When nothing finally arrived, it changed everything. That is the theme of Charles Seife's lively and lucid history of zero and its many cognitive embodiments as symbol, tool and concept. It's a story that richly deserves telling in this three-cipher year. And Seife, a Washington correspondent for New Scientist, makes it a fascinating and memorable tale.
Washington Post Book World
This is a very light treatment of big ideas. In the first chapters, Seife, a correspondent for New Scientist, skims over the historical and intellectual development of zero, covered more thoughtfully in Robert Kaplan's The Nothing That Is: A Natural History of Zero (LJ 10/1/99). Seife then stresses the connections between zero and infinity and explains calculus, quantum mechanics, relativity, the Big Bang, and string theory to show that they depend on zero and infinity. This is much too much ground to cover when the reader is assumed not to know basic algebra, and the book's central claim becomes very weak, not saying much more than that string theory requires the system of modern mathematics. The prose style reflects Seife's occupation as a science journalist: fast-paced and colorful but repetitious, oversimplified, and exaggerated ("Not only does zero hold the secret to our existence, it will also be responsible for the end of the universe"). Recommended for larger public libraries, while smaller libraries on a budget should acquire Kaplan's book. [BOMC selection.]--Kristine Fowler, Mathematics Lib., Univ. of Minnesota, Minneapolis Copyright 2000 Cahners Business Information.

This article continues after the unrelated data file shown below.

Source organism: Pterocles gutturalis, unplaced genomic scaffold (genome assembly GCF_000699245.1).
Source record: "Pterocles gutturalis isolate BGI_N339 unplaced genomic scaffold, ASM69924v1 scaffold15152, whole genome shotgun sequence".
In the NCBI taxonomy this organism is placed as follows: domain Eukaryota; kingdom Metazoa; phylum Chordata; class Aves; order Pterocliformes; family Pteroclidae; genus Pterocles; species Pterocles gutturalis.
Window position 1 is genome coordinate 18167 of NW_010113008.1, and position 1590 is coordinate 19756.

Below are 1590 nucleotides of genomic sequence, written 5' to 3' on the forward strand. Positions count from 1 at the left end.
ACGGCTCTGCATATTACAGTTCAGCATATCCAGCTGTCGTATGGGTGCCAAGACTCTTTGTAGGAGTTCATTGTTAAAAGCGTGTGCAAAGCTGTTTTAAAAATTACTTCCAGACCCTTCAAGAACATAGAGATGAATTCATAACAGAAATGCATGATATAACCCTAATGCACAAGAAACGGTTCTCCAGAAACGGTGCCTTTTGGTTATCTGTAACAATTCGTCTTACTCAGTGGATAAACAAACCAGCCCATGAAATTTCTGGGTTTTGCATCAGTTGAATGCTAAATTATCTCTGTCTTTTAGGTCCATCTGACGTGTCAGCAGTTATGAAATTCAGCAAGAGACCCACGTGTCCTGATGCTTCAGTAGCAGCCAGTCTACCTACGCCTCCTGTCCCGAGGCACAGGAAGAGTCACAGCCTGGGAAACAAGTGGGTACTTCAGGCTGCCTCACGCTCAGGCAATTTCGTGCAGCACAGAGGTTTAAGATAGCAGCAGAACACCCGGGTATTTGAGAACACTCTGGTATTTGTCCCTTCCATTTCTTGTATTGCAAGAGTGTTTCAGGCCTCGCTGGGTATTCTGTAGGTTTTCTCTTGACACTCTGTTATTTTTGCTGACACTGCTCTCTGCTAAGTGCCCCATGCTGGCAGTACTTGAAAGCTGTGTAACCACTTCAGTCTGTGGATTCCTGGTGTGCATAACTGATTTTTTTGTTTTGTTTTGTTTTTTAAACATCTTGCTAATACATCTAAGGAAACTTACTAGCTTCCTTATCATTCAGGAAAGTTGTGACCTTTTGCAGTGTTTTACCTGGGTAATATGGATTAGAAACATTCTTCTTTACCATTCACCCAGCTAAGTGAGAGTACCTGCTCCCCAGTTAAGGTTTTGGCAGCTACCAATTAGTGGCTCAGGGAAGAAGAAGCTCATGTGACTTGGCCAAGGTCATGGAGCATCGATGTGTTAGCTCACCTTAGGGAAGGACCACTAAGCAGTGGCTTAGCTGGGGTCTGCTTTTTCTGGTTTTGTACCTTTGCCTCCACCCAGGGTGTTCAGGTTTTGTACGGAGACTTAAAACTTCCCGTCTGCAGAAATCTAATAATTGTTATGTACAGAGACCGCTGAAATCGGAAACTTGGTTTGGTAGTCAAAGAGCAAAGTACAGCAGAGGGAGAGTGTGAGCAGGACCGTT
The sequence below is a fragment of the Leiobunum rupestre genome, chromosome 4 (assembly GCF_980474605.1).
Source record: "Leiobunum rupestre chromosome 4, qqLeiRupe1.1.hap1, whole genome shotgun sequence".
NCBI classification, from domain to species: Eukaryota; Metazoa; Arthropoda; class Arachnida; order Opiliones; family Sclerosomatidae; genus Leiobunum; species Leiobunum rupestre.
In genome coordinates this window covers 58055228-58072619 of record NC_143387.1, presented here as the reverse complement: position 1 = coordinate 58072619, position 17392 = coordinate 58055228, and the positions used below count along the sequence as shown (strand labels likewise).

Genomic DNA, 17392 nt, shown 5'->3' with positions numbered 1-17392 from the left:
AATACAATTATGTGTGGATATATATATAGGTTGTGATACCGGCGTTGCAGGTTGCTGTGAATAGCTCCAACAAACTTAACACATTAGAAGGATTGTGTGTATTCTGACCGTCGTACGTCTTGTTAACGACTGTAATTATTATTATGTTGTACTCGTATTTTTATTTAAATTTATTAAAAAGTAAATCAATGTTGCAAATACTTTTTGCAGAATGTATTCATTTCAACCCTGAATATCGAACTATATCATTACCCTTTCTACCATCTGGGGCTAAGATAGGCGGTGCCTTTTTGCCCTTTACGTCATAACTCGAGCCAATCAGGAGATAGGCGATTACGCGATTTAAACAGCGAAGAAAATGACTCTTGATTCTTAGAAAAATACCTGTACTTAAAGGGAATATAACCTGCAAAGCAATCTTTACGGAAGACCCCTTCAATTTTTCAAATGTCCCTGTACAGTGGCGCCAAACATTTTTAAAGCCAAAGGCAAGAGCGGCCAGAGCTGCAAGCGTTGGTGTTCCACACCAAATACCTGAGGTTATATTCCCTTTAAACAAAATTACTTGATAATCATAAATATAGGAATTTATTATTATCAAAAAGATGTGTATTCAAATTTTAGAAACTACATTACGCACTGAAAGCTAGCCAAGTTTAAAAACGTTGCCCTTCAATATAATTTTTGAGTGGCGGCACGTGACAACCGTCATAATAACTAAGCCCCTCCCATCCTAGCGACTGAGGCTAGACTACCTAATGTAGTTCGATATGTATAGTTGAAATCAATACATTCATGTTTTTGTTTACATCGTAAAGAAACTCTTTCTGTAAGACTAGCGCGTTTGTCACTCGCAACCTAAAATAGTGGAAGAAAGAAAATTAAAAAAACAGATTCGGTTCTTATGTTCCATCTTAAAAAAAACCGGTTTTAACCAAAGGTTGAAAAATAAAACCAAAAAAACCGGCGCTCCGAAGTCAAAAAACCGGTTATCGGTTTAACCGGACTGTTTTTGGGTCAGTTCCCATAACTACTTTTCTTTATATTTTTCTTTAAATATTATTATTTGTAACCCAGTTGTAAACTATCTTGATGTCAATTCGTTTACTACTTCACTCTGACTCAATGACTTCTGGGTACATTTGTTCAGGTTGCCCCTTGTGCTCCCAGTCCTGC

The Babylonians invented it, the Greeks banned it, the Hindus worshipped it, and the Christian Church used it to fend off heretics. Seife, a US correspondent for the international magazine , follows the number zero from its birth as an Eastern philosophical concept to its struggle for acceptance in Europe and its apotheosis as the mystery of a black hole. He describes the work and thought of scholars, mystics, and cosmologists as they battled over the meaning of this mysterious number. Annotation c. Book News, Inc., Portland, OR (booknews.com)